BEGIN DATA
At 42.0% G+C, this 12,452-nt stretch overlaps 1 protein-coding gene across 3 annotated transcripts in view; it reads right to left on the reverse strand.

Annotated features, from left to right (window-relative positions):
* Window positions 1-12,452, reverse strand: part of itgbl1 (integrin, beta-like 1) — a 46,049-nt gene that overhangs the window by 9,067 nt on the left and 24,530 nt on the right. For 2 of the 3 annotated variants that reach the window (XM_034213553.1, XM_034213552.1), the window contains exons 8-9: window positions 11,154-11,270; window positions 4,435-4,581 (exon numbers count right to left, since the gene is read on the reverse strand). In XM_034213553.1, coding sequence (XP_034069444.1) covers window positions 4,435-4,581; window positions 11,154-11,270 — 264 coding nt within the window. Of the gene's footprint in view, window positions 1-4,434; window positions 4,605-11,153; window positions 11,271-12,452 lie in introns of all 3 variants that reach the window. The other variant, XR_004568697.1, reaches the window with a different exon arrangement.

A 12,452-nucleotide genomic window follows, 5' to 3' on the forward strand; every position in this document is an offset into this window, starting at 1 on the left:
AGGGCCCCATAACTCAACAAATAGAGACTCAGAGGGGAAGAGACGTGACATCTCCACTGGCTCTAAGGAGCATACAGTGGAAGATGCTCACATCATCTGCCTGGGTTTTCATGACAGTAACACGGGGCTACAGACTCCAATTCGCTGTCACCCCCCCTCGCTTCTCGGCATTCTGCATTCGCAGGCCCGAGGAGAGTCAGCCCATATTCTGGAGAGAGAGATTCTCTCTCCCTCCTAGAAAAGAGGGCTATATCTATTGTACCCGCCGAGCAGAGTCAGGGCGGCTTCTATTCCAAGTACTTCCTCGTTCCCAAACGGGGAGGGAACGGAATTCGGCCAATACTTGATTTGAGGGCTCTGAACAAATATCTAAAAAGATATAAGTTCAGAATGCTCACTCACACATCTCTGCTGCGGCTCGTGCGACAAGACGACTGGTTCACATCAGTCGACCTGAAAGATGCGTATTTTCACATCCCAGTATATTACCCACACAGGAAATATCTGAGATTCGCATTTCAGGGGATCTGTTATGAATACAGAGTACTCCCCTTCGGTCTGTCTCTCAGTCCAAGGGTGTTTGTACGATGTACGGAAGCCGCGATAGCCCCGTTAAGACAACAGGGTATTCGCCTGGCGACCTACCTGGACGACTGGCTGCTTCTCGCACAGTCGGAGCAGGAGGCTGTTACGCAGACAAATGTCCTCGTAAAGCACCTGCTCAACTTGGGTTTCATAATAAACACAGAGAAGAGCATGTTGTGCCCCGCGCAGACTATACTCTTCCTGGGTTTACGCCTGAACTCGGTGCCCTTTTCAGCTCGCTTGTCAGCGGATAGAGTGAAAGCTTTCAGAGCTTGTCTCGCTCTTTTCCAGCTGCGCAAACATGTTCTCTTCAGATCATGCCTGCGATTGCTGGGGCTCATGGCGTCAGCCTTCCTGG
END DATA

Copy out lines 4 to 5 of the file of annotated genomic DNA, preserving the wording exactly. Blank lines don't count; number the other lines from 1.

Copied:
A 12,452-nucleotide genomic window follows, 5' to 3' on the forward strand; every position in this document is an offset into this window, starting at 1 on the left:
AGGGCCCCATAACTCAACAAATAGAGACTCAGAGGGGAAGAGACGTGACATCTCCACTGGCTCTAAGGAGCATACAGTGGAAGATGCTCACATCATCTGCCTGGGTTTTCATGACAGTAACACGGGGCTACAGACTCCAATTCGCTGTCACCCCCCCTCGCTTCTCGGCATTCTGCATTCGCAGGCCCGAGGAGAGTCAGCCCATATTCTGGAGAGAGAGATTCTCTCTCCCTCCTAGAAAAGAGGGCTATATCTATTGTACCCGCCGAGCAGAGTCAGGGCGGCTTCTATTCCAAGTACTTCCTCGTTCCCAAACGGGGAGGGAACGGAATTCGGCCAATACTTGATTTGAGGGCTCTGAACAAATATCTAAAAAGATATAAGTTCAGAATGCTCACTCACACATCTCTGCTGCGGCTCGTGCGACAAGACGACTGGTTCACATCAGTCGACCTGAAAGATGCGTATTTTCACATCCCAGTATATTACCCACACAGGAAATATCTGAGATTCGCATTTCAGGGGATCTGTTATGAATACAGAGTACTCCCCTTCGGTCTGTCTCTCAGTCCAAGGGTGTTTGTACGATGTACGGAAGCCGCGATAGCCCCGTTAAGACAACAGGGTATTCGCCTGGCGACCTACCTGGACGACTGGCTGCTTCTCGCACAGTCGGAGCAGGAGGCTGTTACGCAGACAAATGTCCTCGTAAAGCACCTGCTCAACTTGGGTTTCATAATAAACACAGAGAAGAGCATGTTGTGCCCCGCGCAGACTATACTCTTCCTGGGTTTACGCCTGAACTCGGTGCCCTTTTCAGCTCGCTTGTCAGCGGATAGAGTGAAAGCTTTCAGAGCTTGTCTCGCTCTTTTCCAGCTGCGCAAACATGTTCTCTTCAGATCATGCCTGCGATTGCTGGGGCTCATGGCGTCAGCCTTCCTGG